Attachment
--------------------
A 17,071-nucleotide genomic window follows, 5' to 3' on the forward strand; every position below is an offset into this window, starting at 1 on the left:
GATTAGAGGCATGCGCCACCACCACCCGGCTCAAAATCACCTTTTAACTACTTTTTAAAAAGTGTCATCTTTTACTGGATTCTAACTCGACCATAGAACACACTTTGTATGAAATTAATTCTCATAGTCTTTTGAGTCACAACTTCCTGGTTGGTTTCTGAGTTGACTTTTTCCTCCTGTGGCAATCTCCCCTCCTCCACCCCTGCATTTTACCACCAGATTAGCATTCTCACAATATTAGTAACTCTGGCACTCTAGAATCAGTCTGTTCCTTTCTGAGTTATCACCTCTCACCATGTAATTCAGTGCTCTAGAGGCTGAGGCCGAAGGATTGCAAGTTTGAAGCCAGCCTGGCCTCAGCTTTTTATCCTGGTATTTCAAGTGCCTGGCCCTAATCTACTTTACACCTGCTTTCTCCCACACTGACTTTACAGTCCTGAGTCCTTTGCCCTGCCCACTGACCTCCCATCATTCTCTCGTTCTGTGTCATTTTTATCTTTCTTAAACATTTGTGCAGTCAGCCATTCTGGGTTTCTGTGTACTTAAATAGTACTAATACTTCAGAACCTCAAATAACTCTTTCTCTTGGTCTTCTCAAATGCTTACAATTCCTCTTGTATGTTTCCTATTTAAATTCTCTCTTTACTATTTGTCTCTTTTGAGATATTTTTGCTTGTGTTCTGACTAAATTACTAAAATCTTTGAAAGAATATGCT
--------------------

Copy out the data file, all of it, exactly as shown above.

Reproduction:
A 17,071-nucleotide genomic window follows, 5' to 3' on the forward strand; every position below is an offset into this window, starting at 1 on the left:
GATTAGAGGCATGCGCCACCACCACCCGGCTCAAAATCACCTTTTAACTACTTTTTAAAAAGTGTCATCTTTTACTGGATTCTAACTCGACCATAGAACACACTTTGTATGAAATTAATTCTCATAGTCTTTTGAGTCACAACTTCCTGGTTGGTTTCTGAGTTGACTTTTTCCTCCTGTGGCAATCTCCCCTCCTCCACCCCTGCATTTTACCACCAGATTAGCATTCTCACAATATTAGTAACTCTGGCACTCTAGAATCAGTCTGTTCCTTTCTGAGTTATCACCTCTCACCATGTAATTCAGTGCTCTAGAGGCTGAGGCCGAAGGATTGCAAGTTTGAAGCCAGCCTGGCCTCAGCTTTTTATCCTGGTATTTCAAGTGCCTGGCCCTAATCTACTTTACACCTGCTTTCTCCCACACTGACTTTACAGTCCTGAGTCCTTTGCCCTGCCCACTGACCTCCCATCATTCTCTCGTTCTGTGTCATTTTTATCTTTCTTAAACATTTGTGCAGTCAGCCATTCTGGGTTTCTGTGTACTTAAATAGTACTAATACTTCAGAACCTCAAATAACTCTTTCTCTTGGTCTTCTCAAATGCTTACAATTCCTCTTGTATGTTTCCTATTTAAATTCTCTCTTTACTATTTGTCTCTTTTGAGATATTTTTGCTTGTGTTCTGACTAAATTACTAAAATCTTTGAAAGAATATGCT